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That very day about seven in the evening, after tea, I had just washed the dishes and put them away, and went out on the north door-step, where father was sitting, and sat down on the lowest step. There was a cool breeze there; it had been a very hot day.

"I want to know if that Ellis fellow has been to see you any lately?" said father all at once.

"Not a great deal," I answered.

"Did he come to see you the last night you were there?" said father.

"Yes, sir," said I, "he did come."

"If you ever have another word to say to that fellow while I live, I'll kick you out of the house like a dog, daughter of mine though you be," said he. Then he swore a great oath and called God to witness. "Speak to that fellow again, if you dare, while I live!" said he.

I did not say a word; I just looked up at him as I sat there. Father turned pale and shrank back, and put his hand to his throat, where Rufus had clutched him. There were some purple finger-marks there.

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"I suppose you would have been glad if he had killed me," father cried out.

"I saved your life," said I.

"What did you do with that pistol?" he asked.

"I put it back in the desk-drawer."

I got up and went around and sat on the west doorstep, which is the front one. As I sat there, the bell rang for the Tuesday evening meeting, and Phoebe Dole and Maria Woods, two old maiden ladies, dressmakers, our next-door neighbours, went past on their way to the meeting. Phoebe stopped and asked if Rufus and his wife were gone. Maria went around the house. Very soon they went on, and several other people passed. When they had all gone, it was as still as death.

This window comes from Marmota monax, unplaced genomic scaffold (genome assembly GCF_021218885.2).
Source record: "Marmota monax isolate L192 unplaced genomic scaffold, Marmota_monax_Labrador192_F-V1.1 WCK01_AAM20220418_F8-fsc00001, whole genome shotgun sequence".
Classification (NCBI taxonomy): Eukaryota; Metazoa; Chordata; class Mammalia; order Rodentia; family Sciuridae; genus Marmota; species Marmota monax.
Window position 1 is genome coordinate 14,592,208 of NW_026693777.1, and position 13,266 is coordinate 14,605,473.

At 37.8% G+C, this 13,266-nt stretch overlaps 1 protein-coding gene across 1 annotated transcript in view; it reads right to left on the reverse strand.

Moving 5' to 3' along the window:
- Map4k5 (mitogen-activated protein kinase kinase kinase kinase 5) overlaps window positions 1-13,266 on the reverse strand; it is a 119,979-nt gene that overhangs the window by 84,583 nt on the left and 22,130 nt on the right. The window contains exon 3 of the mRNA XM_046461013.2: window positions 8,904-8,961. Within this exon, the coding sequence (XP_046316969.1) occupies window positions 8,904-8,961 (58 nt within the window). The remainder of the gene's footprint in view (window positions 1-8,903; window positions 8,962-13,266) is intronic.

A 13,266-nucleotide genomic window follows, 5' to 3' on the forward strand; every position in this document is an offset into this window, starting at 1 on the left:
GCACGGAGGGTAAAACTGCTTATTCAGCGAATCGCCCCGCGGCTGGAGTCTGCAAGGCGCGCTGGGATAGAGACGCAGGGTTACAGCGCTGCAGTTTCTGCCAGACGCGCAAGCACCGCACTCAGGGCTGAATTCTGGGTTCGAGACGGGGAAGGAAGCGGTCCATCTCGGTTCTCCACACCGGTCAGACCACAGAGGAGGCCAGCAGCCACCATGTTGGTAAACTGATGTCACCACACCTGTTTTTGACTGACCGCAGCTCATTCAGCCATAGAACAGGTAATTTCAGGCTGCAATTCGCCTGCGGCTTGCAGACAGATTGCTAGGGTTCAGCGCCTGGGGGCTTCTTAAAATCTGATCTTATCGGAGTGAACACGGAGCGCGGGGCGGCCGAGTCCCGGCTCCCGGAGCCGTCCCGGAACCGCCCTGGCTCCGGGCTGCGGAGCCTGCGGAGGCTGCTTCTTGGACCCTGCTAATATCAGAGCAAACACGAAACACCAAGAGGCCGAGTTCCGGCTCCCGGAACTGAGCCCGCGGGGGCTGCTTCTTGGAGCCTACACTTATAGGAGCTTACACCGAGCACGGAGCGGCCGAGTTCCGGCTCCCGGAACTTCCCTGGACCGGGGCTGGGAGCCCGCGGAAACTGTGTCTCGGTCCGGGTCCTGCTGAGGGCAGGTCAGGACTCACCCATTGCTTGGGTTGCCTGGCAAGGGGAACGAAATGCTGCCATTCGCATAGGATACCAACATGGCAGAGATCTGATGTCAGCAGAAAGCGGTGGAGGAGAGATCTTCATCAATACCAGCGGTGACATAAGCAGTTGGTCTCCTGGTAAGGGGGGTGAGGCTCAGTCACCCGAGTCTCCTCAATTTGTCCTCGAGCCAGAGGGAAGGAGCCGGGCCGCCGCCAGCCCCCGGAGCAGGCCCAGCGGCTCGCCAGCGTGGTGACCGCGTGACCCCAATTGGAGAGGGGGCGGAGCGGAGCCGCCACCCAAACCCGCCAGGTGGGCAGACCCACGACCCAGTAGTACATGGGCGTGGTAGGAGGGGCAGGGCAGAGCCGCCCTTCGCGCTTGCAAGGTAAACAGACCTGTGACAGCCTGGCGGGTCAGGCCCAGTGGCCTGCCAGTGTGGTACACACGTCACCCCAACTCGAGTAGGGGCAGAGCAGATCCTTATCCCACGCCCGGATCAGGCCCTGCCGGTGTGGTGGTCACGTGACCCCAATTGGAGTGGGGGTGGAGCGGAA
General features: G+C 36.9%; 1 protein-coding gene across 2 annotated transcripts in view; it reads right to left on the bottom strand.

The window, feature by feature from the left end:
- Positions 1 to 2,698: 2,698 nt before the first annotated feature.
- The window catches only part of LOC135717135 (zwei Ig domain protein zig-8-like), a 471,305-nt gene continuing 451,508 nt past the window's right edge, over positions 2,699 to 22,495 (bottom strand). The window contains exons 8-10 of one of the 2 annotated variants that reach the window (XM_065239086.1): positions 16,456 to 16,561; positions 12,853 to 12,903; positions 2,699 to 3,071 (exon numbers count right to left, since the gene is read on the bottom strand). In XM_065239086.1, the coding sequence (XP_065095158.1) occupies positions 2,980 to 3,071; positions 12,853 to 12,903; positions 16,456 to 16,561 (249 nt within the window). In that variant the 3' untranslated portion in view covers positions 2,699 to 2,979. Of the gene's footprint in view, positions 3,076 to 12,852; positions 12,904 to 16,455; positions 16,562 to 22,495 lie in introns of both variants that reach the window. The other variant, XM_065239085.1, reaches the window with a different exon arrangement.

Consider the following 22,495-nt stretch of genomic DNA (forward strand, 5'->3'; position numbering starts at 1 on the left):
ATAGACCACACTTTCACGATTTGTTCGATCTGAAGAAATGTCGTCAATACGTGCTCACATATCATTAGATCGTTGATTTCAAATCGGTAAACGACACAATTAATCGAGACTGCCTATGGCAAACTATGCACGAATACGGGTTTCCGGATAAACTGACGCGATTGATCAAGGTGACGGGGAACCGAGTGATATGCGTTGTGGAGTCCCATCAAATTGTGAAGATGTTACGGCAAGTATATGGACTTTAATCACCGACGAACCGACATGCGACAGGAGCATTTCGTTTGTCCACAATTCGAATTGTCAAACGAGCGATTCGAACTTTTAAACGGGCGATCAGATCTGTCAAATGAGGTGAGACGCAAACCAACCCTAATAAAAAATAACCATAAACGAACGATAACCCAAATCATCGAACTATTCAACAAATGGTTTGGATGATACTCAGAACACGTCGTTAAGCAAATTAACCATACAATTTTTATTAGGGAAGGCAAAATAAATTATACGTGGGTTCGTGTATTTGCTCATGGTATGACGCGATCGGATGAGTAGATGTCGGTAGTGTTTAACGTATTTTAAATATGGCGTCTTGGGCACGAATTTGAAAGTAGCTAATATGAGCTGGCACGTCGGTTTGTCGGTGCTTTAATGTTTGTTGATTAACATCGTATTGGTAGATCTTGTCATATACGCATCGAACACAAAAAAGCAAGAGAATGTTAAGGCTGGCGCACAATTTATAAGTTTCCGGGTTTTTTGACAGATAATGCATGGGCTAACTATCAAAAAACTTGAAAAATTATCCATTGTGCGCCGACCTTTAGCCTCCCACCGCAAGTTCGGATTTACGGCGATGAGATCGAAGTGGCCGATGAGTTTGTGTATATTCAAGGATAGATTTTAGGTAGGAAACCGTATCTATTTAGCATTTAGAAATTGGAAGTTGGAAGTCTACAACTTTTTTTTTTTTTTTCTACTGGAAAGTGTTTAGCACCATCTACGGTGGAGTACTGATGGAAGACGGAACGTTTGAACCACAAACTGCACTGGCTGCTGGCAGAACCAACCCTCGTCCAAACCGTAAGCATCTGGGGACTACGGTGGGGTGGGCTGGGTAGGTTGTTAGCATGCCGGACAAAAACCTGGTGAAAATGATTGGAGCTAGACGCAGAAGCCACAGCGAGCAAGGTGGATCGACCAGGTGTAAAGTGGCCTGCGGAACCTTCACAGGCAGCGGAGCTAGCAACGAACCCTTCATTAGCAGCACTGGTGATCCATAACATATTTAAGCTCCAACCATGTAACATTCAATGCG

I sat alone a long time, until I could see by the shadows that the full moon had risen. Then I went to my room and went to bed.

I lay awake a long time, crying. It seemed to me that all hope of marriage between Henry and me was over. I could not expect him to wait for me. I thought | | 9 of that other girl; I could see her pretty face wherever I looked. But at last I cried myself to sleep.

At about five o'clock I awoke and got up. Father always wanted his breakfast at six o'clock, and I had to prepare it now.

When father and I were alone, he always built the fire in the kitchen stove, but that morning I did not hear him stirring as usual, and I fancied that he must be so out of temper with me, that he would not build the fire.

I went to my closet for a dark blue calico dress which I wore to do housework in. It had hung there during all the school term.

As I took it off the hook, my attention was caught by something strange about the dress I had worn the night before. This dress was made of thin summer silk; it was green in colour, sprinkled over with white rings. It had been my best dress for two summers, but now I was wearing it on hot afternoons at home, for it was the coolest dress I had. The night before, too, I had thought of the possibility of Henry's driving over from Digby and passing the house. He had done this | | 10 sometimes during the last summer vacation, and I wished to look my best if he did.